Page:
Last Thursday night the kids and I were lucky enough to get to attend the base's Passover Seder Dinner. Though we are obviously not Jewish, we jumped at the chance to participate and experience some Old Testament culture. As New Testament Christians, sometimes I think we have lost some of the importance of handing down beliefs to the next generation. The whole reason in celebrating the Passover is so that God's provision would always be shared and understood by the next generation. I couldn't help but ask myself, "Have we shared enough about what God is doing in our own lives with our children?"
Since the kids were little, we've kept our "Joshua Basket" that's filled with stones commemorating big events of God's provision for our family. (In the Bible, it is Joshua that led the Jews to stand stones upright as a sign to "Look at what God did here!" In our modern culture, it is also where we get the idea for tombstones.) We have a rock from outside the house that He sold for us in Colorado, a rock from the pasture where we bought Lenae's horse, a rock of a time when Daddy was gone often TDY and "God took care of us", and many more. But honestly, we haven't gotten it out and talked about those times in a while. Just like the Jews never want to forget what God has done in their lives, we as Christians should feel the same urgency and importance attached to our family legacies of His workings.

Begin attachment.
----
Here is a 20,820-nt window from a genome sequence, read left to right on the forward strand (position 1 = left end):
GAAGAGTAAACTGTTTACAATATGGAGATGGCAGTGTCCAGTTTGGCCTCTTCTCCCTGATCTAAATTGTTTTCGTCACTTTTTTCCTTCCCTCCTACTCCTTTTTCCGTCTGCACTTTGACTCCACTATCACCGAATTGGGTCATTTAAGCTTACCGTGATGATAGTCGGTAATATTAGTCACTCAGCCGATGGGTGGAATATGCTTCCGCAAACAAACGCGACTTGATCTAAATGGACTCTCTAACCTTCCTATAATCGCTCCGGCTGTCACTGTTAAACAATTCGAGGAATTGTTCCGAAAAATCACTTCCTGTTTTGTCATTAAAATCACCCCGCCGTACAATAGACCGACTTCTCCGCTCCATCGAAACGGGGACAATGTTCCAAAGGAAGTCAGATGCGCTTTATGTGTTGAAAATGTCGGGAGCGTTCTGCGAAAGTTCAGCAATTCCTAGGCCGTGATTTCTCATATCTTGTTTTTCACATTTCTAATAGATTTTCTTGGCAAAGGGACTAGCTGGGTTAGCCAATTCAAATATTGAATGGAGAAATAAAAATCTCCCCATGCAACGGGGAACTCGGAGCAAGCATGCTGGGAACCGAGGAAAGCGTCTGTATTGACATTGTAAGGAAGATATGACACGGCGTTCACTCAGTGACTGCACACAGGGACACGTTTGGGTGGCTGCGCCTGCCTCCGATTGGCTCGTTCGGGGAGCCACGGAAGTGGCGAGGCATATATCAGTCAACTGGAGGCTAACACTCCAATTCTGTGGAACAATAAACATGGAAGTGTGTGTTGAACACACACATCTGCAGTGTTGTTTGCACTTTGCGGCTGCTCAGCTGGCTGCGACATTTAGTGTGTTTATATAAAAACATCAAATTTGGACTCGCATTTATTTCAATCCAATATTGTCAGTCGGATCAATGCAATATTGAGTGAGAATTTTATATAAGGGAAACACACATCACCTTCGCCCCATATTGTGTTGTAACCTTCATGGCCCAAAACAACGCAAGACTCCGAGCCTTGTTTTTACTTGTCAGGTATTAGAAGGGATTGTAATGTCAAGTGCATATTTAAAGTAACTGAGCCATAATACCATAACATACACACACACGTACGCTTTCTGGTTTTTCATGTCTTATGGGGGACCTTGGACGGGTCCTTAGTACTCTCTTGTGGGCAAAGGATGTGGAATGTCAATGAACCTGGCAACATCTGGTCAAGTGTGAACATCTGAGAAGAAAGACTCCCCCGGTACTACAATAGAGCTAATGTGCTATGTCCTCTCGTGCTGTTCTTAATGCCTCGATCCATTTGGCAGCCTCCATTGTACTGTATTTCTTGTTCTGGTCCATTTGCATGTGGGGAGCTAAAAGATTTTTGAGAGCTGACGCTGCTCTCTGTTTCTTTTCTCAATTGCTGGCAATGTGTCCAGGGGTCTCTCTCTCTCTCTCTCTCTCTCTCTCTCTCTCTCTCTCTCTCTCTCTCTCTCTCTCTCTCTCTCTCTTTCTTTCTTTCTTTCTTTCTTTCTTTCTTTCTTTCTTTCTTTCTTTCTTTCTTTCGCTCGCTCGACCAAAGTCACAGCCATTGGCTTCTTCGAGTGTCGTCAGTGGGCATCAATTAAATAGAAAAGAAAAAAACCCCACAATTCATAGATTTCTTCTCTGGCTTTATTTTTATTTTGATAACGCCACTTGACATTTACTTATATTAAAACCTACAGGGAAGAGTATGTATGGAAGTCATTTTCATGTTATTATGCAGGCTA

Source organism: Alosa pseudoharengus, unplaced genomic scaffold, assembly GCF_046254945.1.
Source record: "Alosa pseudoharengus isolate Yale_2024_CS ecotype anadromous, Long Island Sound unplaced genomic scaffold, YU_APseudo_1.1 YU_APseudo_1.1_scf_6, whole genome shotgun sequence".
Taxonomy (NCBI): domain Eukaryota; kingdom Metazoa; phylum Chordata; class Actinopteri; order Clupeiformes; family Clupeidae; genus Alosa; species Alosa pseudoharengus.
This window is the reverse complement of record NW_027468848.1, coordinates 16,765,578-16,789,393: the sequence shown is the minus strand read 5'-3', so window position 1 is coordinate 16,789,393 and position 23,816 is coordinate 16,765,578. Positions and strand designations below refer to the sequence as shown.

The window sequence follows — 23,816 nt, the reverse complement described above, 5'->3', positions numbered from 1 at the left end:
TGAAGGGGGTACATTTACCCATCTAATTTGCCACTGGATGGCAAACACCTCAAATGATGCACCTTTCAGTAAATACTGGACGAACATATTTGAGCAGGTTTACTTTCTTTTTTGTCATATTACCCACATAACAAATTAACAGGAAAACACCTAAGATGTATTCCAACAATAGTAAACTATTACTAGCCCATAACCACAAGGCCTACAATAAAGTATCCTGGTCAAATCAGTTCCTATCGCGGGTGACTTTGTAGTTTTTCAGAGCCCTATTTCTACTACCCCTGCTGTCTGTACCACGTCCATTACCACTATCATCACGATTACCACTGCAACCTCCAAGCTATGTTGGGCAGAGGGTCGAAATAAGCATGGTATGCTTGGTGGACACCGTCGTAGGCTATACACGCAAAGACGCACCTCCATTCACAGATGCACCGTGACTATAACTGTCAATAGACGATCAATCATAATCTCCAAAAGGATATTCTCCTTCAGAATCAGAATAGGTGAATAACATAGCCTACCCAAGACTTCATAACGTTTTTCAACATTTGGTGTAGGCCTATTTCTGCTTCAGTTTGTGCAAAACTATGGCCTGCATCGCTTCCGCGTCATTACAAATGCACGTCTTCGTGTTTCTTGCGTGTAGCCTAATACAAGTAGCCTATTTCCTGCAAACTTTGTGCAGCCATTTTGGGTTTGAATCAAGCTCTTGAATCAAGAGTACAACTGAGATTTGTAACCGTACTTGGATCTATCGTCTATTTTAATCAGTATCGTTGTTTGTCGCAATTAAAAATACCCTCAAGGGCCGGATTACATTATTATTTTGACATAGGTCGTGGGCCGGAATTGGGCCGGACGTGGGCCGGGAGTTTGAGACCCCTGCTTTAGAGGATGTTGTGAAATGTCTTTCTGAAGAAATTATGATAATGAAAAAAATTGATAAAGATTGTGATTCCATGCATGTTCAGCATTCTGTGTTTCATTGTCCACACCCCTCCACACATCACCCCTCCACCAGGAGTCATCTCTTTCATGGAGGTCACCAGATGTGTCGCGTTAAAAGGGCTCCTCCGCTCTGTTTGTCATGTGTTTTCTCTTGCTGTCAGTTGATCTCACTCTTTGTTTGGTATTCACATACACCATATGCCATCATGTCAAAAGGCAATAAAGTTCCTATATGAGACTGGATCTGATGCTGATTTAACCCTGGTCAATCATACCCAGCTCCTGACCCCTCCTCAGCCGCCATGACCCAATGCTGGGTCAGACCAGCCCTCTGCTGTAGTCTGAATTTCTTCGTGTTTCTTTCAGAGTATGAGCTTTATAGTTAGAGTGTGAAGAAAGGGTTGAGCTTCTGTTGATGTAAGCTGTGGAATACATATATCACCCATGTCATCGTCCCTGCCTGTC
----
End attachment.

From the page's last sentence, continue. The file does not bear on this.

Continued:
That night I got to experience some words with an event that Jesus shared with His disciples the night before his crucifixion. They were "just together" as Jews and by celebrating the Passover, remembered God's mighty acts in preserving them as a people through the ages. Never in their wildest dreams did the disciples dream that the next day, Jesus' death and later resurrection would be the single greatest miracle of God, redeeming not just the Jews, but all of mankind.